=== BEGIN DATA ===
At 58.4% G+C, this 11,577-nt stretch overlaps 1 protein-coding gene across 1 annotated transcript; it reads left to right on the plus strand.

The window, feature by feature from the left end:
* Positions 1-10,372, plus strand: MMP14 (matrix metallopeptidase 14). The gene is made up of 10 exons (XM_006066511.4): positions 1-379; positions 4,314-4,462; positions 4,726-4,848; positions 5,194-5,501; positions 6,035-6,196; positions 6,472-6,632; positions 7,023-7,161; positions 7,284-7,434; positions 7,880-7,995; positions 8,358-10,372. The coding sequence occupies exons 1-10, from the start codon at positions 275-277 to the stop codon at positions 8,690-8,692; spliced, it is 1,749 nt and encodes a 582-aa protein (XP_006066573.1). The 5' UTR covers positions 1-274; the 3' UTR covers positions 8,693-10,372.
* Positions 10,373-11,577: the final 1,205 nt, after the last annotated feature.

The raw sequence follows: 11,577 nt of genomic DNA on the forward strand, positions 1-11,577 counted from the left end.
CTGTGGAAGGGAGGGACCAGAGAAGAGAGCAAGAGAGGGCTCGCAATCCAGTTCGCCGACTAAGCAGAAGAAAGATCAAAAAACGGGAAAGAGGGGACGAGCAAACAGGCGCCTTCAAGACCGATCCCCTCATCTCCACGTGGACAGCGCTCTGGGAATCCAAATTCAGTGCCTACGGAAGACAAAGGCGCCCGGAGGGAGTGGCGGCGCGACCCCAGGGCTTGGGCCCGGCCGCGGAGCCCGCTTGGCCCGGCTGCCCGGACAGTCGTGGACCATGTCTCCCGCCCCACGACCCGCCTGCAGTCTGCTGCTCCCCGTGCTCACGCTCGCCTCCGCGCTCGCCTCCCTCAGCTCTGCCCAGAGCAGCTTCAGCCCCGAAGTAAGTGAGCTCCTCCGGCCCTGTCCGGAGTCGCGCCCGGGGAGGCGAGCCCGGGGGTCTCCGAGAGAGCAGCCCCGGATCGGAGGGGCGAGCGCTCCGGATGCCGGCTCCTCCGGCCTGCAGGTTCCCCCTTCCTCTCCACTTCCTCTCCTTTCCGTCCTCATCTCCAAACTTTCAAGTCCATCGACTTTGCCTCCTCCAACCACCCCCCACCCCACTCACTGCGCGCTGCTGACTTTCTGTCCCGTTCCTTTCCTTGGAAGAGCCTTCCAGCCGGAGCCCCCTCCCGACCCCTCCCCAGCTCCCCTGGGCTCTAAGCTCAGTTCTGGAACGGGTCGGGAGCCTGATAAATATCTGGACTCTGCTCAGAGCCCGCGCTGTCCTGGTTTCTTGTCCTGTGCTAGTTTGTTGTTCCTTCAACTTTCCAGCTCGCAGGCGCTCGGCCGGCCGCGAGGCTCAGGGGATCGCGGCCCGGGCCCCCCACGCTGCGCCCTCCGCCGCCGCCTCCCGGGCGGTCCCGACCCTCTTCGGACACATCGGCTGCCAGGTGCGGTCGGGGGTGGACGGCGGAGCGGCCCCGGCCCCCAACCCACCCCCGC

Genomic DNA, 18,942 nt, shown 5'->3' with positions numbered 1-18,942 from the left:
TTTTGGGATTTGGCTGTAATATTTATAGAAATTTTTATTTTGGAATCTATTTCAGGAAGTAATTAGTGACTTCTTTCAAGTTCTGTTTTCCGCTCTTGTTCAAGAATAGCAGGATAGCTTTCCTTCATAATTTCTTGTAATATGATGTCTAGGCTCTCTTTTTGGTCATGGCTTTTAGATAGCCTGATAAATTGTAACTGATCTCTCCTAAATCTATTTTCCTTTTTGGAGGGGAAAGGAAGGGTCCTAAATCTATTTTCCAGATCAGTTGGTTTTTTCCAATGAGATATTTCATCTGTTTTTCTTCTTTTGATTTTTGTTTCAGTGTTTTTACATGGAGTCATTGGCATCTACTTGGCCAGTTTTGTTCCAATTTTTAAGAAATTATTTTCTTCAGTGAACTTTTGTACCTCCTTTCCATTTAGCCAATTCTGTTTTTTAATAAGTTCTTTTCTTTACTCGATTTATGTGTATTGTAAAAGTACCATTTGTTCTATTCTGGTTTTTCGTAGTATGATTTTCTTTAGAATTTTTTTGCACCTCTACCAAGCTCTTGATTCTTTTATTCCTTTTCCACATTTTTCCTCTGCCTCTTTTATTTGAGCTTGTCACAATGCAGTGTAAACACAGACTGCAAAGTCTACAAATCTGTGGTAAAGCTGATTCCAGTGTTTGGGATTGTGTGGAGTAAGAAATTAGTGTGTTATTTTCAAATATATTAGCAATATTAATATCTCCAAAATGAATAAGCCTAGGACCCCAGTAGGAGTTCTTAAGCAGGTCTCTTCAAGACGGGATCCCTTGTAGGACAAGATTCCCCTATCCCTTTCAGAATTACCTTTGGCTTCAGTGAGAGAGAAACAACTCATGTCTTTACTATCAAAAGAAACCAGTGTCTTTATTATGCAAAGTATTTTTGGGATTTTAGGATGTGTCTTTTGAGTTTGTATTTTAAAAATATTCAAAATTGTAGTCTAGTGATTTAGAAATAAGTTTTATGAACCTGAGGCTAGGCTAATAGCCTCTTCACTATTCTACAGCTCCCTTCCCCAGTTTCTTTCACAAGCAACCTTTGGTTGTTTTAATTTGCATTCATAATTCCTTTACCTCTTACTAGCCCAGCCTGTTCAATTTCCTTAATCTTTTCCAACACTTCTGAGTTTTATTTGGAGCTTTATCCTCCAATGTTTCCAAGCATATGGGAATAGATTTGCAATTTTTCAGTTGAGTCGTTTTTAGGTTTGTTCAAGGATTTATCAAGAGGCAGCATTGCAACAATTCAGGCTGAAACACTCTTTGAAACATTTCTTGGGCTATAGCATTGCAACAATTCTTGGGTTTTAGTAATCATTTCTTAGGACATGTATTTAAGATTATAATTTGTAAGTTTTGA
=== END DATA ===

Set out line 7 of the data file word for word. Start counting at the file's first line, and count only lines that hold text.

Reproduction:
Genomic DNA, 18,942 nt, shown 5'->3' with positions numbered 1-18,942 from the left: